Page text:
I’m sure excited about going to Africa to visit Lydia and Jo’s foster kids. I e-mailed her last week with some questions, such as the ages of the children and whether coffee will be available in Senegal. If the answer to that last one was no, I’d have to start weaning myself off the stuff.
Almost as an afterthought, I asked if the kids speak English. Here was Lydia’s response:
“In Senegal, French is the most spoken language, though a few people speak English due to the nearness of Gambia.”
A few days ago, I’d seen a video of one of the kids. He was speaking French. And soon I will too. I have the remnants of high school French but the rust is huge.
Jody and I went to Quebec City in 2008 to enjoy the music, the food and the ancient buildings. The vacation, however, came to be about local people and my efforts to communicate in their language. I had a marvelous time, and virtually every Quebeçois was kind to us, throwing in some good natured laughter as I decimated the grammar and vocabulary. Senegal can be the same!
Yesterday, in French class, I told Madame and the kids about my dilemma: I have three weeks and a few days to get good at French. Any ideas?
As the students got back to work, a girl approached me. “Have you heard of Duolingo, Mr. Kerr?” > “Nope” > “It’ll teach you French.” > “All right, I’ll give it a try.”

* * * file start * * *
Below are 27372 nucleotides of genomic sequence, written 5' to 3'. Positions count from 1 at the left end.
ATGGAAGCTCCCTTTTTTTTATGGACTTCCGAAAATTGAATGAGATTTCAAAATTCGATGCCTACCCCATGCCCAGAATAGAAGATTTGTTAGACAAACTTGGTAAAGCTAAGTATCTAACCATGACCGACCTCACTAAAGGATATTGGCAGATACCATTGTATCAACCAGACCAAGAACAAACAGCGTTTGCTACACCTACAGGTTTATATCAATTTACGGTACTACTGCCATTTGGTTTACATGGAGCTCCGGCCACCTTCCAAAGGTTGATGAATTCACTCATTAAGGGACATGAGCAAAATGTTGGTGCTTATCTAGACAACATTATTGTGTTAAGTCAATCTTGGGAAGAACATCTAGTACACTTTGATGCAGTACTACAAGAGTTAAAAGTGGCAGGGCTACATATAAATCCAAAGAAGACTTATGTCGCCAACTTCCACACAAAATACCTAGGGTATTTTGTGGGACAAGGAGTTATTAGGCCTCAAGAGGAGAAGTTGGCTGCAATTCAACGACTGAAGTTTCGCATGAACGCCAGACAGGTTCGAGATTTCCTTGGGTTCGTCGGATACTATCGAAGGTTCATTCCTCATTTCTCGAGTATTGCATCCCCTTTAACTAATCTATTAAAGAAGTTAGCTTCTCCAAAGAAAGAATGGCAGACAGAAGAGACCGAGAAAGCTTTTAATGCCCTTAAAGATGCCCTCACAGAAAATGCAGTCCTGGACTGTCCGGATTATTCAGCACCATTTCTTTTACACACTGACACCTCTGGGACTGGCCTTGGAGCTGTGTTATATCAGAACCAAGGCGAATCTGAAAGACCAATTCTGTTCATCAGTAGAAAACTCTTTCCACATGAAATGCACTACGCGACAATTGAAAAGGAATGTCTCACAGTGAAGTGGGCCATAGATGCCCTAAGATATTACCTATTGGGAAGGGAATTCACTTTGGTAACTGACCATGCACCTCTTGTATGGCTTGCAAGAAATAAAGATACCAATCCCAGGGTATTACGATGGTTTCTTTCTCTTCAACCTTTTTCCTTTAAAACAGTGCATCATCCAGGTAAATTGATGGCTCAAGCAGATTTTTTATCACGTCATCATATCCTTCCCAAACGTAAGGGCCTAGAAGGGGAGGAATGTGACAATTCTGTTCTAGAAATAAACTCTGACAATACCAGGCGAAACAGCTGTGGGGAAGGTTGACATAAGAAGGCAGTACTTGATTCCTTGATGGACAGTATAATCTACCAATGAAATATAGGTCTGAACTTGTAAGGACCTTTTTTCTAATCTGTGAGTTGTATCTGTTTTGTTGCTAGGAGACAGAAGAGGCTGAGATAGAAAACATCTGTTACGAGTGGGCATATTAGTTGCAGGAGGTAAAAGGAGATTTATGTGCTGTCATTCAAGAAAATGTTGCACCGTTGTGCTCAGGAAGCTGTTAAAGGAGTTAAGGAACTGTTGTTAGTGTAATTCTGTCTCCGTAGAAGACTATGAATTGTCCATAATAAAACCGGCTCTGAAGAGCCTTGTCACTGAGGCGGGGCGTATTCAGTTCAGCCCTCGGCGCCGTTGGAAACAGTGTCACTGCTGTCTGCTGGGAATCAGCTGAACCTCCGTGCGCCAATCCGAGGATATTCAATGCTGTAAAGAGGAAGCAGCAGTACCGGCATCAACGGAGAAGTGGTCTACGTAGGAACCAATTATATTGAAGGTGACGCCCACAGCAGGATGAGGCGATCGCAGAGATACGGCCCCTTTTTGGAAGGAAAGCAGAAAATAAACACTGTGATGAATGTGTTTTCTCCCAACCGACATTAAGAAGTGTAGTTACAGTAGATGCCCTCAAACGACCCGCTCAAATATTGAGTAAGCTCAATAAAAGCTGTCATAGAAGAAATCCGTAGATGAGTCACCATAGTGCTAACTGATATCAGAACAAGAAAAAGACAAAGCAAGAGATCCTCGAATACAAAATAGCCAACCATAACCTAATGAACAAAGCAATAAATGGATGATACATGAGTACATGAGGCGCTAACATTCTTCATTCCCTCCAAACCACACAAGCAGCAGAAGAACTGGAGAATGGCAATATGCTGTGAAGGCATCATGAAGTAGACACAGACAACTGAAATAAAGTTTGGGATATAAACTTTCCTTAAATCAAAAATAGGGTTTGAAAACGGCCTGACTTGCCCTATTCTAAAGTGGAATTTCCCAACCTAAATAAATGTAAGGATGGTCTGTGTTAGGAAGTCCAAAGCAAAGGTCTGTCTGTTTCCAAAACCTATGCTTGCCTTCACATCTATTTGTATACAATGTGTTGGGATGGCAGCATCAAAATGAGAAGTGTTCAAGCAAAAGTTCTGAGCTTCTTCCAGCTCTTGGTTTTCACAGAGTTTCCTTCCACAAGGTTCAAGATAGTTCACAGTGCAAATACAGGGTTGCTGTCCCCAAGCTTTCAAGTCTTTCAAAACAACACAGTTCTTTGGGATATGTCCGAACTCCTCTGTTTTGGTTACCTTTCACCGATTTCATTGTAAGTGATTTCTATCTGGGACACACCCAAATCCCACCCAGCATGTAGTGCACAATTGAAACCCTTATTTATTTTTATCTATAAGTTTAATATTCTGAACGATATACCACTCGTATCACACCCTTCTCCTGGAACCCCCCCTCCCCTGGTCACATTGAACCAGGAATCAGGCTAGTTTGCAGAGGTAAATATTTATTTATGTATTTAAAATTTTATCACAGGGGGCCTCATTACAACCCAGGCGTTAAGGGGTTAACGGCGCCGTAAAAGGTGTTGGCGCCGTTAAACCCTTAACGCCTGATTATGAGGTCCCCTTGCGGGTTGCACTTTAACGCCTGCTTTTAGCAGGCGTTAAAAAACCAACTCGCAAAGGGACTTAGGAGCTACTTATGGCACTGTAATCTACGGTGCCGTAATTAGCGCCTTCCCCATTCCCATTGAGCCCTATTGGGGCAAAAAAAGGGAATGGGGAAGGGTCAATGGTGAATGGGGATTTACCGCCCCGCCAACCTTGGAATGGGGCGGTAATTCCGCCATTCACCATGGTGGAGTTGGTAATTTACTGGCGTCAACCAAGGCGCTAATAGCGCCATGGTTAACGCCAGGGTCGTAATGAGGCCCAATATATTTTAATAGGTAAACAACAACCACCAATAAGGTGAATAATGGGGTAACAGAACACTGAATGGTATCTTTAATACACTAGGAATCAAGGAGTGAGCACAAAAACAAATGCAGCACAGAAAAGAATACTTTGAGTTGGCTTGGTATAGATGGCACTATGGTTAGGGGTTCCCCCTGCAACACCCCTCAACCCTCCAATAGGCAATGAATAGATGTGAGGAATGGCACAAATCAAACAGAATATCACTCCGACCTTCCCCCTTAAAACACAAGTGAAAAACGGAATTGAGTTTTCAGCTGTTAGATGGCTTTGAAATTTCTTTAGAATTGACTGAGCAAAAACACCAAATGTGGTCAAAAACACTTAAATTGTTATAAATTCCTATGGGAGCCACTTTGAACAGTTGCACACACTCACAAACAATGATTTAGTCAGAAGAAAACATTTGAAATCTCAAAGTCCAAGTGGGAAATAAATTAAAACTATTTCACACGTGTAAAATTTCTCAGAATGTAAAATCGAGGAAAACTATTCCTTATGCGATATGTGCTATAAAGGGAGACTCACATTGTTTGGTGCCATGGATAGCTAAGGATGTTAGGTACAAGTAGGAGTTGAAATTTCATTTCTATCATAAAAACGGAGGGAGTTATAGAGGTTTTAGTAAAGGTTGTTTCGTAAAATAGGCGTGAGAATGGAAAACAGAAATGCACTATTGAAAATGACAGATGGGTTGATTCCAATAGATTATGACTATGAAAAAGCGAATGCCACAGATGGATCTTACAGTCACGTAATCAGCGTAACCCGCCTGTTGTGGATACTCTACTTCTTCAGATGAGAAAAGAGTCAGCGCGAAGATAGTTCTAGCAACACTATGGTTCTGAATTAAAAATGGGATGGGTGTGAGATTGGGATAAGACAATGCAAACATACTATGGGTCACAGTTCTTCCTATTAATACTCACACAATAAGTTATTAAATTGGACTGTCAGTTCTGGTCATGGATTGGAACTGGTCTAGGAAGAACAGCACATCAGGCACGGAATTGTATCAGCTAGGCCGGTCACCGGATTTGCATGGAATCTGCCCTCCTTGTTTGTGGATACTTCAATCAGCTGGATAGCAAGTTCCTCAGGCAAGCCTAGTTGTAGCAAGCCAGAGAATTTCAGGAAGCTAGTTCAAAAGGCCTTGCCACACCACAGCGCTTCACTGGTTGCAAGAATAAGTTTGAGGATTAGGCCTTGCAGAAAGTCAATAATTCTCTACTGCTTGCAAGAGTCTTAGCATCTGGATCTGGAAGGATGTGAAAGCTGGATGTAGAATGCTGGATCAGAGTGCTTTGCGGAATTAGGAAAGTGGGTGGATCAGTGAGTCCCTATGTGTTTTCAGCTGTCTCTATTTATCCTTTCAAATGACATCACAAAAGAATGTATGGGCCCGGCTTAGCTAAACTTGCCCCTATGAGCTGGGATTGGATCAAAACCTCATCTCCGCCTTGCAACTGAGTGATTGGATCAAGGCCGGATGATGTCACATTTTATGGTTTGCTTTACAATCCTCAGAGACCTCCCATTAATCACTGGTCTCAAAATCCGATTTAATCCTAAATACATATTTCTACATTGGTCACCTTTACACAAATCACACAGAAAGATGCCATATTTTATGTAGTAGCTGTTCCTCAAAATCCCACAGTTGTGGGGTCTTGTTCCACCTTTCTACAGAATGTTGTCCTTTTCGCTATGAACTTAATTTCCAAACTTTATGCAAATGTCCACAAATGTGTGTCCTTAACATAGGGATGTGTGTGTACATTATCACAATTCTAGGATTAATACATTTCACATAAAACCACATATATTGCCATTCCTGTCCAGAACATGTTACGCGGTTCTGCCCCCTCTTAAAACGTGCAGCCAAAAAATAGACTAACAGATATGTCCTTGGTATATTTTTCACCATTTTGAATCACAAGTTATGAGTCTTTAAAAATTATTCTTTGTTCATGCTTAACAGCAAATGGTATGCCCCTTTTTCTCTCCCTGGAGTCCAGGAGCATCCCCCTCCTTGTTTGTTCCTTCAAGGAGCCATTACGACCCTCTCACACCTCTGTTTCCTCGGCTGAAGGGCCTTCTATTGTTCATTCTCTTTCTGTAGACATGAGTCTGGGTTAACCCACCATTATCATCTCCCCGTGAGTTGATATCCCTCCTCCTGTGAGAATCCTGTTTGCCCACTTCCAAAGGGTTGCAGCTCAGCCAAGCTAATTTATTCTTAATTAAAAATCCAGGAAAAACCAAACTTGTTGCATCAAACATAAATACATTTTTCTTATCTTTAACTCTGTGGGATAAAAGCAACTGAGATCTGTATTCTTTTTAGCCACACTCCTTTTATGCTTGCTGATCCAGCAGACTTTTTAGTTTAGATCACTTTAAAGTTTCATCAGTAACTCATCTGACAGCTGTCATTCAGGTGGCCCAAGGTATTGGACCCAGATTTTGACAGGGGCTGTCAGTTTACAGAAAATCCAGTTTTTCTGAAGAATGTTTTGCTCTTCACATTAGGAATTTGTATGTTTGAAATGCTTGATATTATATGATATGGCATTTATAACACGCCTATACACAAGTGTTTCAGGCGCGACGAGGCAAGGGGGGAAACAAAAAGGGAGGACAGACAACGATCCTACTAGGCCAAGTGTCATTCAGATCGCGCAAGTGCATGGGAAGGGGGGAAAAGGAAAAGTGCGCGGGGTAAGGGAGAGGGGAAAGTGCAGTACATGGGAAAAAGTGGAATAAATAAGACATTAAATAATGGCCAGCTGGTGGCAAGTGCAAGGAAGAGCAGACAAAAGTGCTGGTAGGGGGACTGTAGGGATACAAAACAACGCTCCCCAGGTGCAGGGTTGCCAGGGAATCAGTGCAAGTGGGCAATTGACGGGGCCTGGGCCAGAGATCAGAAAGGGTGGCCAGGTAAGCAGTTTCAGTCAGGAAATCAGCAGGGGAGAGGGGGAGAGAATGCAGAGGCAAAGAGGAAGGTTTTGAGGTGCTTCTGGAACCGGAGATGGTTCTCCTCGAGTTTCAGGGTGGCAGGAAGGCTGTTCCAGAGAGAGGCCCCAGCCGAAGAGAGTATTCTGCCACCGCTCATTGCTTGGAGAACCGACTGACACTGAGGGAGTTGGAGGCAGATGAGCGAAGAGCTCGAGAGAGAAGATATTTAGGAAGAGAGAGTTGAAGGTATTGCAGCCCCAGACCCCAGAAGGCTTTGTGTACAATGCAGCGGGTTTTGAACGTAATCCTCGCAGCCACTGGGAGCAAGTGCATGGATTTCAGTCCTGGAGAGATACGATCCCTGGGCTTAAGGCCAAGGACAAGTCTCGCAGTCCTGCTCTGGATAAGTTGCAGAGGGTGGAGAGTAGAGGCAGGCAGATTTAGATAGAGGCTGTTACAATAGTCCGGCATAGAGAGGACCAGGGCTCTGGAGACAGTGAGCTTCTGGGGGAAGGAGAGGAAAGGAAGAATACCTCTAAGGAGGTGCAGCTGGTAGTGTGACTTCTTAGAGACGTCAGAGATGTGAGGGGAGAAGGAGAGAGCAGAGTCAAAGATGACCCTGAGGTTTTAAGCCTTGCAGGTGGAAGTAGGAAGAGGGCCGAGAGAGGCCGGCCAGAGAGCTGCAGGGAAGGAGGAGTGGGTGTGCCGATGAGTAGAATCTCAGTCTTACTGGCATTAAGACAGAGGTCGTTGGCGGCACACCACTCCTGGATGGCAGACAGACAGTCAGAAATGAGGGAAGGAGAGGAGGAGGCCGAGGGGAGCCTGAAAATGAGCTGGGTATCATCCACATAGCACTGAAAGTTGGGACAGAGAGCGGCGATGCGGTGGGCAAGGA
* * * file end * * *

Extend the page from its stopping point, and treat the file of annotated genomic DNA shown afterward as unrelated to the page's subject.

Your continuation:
I downloaded the app on my phone, did some registering things, and was faced with a choice: either I don’t know any French or I know some. Okay, “some”. The program would do a pretest with me, to see where they should start my studies. As I pondered question number one, a few kids gathered around me, watching for my success or lack thereof. Actually they were cheering me on.
“Translate ‘a man and a boy’ into French.” I got to work, with lots of coaching coming from the left and right. “Un homme et un garçon” > “You are correct” flashed on the screen. Muted cheering from the peanut gallery (and from me). We were off … question after question appeared and I (we) did pretty well.
The whole darn thing was fun, especially the kid participation part.
Okay. That’s enough for today. Now back to my French homework. I sense bilingualism hanging out just beyond the horizon.